JB: Well you mention French painter Delacroix, yeah I notice that very recently a painting by Raden Saleh was discovered in French, in Bretagne and was auctioned to Indonesian collectioner to at scale growing price of 8 million Euros, and Raden Saleh inspired by Delacroix. So this a clear illustration of the fact that there are always been interaction between French and Indonesian culture. And this will remains so in the future, I really think so. As far the impact of the new way of life of the globalization of the year digital economy is concerned, I think it’s–, we all, we have to recon ciliate, we have to reconcile the fastness of the information flux. And the fact that still we would be able to take our time to visit an exhibition or to enjoy tasty food in a restaurant, you should not be too dependent of the very fastness of the information flux. We should not be rushed, we are smartphone everywhere to do as many thing as possible in the day. We have to take benefit of the fact that we have access toward information maybe 1.000 times more than 20 years ago. But make sure that this information in order to enjoy the possibility that are offer by our society, our culture in the peaceful way. Once again for the French, sense is very important in French. So despite the smartphone and despite everything, people tends to continue spend one and half hour in the restaurant talking with friends, with families. I think we have to preserve that. That’s the best way to enjoy the benefit of globalization and digitalization. But not being involved by all these technologies and information.
BL: I agree with that. So what does it mean to be a French?
JB: Well I would say, you know, we–, I think your motto is very important. Unity and diversity but we have our own motto, which is not far more than the Indonesian one by the way, it’s liberté, éternité, and fraternité. And this values are very important, they are eternal. We really want to protect them. But the fact that they are eternal does not mean that they are not threatened. I would say that nowadays you have action or tourist attack or political movement that would like to see less tolerance towards those minorities. It’s true in French, it’s true in some extend also in Indonesia. That I think it’s very important that authority of those country are struggling against this threat of seeing more intolerance, more radical movements taking the part attention in the political debate. So I think that’s–, so you have this eternal long time values but the daily basis you have to be very aware that there is a daily fight that we have to lead together. And I think these move vocal portion between French and Indonesia in this field to see these values, especially the tolerance being protected in those countries.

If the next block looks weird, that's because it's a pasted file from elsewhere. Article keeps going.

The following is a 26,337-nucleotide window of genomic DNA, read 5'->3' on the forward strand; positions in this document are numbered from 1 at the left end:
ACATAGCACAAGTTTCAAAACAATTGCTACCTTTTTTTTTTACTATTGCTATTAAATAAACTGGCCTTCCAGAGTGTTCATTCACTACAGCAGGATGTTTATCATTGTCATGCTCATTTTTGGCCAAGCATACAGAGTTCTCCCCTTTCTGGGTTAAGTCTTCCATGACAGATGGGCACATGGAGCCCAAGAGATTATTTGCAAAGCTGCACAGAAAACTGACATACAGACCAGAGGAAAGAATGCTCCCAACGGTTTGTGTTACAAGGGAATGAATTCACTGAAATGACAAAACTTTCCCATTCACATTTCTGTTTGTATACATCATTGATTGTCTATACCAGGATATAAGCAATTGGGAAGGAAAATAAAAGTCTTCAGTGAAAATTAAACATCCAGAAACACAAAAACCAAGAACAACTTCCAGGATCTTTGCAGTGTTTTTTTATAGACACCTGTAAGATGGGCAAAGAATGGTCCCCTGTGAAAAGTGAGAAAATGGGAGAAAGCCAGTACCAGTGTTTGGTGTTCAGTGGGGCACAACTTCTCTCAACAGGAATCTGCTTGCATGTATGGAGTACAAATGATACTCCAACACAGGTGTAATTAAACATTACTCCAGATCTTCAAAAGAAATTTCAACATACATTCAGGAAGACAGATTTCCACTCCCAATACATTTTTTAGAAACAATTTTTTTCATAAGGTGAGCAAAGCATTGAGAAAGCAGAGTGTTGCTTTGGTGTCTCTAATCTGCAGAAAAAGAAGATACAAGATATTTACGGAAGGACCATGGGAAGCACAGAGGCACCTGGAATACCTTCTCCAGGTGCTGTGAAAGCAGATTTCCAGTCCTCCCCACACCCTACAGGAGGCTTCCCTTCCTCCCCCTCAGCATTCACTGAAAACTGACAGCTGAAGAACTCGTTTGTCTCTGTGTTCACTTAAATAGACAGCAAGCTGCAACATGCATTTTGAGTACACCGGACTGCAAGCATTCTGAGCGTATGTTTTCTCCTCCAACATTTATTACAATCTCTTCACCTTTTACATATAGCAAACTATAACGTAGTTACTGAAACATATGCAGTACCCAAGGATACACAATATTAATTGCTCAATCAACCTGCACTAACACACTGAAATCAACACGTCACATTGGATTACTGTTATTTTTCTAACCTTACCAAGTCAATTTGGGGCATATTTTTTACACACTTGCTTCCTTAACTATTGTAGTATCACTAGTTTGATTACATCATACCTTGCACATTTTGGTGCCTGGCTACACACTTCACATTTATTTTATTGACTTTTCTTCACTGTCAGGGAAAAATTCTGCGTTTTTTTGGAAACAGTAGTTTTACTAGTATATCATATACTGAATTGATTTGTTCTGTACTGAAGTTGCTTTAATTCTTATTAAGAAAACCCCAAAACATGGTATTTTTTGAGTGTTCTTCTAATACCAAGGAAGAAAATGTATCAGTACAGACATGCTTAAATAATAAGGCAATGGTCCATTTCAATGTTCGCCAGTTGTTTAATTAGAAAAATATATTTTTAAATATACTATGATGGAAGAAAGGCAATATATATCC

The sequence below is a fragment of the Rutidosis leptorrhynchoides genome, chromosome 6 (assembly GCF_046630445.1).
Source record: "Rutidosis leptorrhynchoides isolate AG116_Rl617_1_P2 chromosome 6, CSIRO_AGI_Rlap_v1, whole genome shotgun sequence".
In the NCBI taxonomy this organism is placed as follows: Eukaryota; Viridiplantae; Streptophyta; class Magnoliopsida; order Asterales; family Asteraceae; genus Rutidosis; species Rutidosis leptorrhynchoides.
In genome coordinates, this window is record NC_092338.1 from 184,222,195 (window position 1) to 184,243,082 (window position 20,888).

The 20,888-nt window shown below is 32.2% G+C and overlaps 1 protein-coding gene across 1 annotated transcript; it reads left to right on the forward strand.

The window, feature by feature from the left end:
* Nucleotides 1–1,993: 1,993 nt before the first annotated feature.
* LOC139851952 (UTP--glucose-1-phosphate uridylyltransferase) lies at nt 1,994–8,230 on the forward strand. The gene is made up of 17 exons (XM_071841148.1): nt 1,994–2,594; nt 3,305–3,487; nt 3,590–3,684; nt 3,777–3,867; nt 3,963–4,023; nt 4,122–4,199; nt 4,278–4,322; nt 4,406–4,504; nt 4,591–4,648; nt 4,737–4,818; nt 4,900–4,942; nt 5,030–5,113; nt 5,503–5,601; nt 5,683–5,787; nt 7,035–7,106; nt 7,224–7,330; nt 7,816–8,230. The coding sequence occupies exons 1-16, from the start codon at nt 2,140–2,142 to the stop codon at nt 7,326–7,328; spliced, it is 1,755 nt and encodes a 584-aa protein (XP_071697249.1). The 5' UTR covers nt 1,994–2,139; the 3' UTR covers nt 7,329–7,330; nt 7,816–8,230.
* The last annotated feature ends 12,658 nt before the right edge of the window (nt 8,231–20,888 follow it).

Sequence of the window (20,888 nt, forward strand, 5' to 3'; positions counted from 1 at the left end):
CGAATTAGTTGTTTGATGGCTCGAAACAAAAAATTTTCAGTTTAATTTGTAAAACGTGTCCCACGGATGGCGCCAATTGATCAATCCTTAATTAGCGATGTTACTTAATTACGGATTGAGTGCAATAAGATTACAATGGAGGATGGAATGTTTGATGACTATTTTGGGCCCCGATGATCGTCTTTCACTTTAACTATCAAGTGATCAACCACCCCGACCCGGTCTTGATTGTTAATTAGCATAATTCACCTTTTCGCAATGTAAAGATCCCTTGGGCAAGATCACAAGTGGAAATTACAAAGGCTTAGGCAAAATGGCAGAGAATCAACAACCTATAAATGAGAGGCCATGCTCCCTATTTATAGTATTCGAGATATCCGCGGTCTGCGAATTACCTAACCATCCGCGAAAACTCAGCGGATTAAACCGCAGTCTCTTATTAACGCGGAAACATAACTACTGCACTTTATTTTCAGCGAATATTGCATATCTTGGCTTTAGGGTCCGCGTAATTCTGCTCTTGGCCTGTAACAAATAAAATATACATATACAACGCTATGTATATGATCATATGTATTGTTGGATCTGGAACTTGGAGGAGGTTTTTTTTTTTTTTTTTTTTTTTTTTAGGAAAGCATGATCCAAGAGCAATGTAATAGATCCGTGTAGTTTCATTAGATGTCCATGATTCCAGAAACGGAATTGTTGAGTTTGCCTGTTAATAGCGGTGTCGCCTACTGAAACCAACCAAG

[alert type=white ]So despite the smartphone and despite everything, people tends to continue spend one and half hour in the restaurant talking with friends, with families. I think we have to preserve that. That’s the best way to enjoy the benefit of globalization and digitalization. But not being involved by all these technologies and information.[/alert]
BL: How did French people see Indonesia in general?
JB: I think the French people that live here very positively impressed by the diversity of the Indonesia, the diversity of ethnics, population of religions, of languages. And the fact that since the independence we managed to stay together despite this diversity and sometime can be a challenge, can be threatened the national unity, and despite all the difficulties and crisis from time to time, you always managed to protect this diversity. So I think it’s very important characteristic of Indonesia. And the fact the people are very open, welcoming to the foreigners, it’s also important quality of Indonesian people. That’s why the French citizen who went to Indonesia to-, as an expatriate, French are tend to stay for many years. Sometime they do not even to return to French, by the way. So it’s clear that we are quite happy. Plus despite the difficulties I have just mention, but I’m still convinced that Indonesian people, Indonesian leadership will find the way to face the threat I have just mention.
I think the most important things nowadays is to protect your motto, unity in diversity, to protect the peaceful interaction that is to enforced to fight against any discrimination against any type of minority. I think this is very typical now in the political debate in Indonesia. And I’m sure that despite the difficulties, despite the fact that you will have regional and presidentship election, you will find the way to preserve the value that I’ve just mention.
Michael Judah Sumbayak adalah pengajar di Vibiz LearningCenter (VbLC) untuk entrepreneurship dan branding. Seorang penggemar jas dan kopi hitam. Follow instagram nya di @michaeljudahsumbek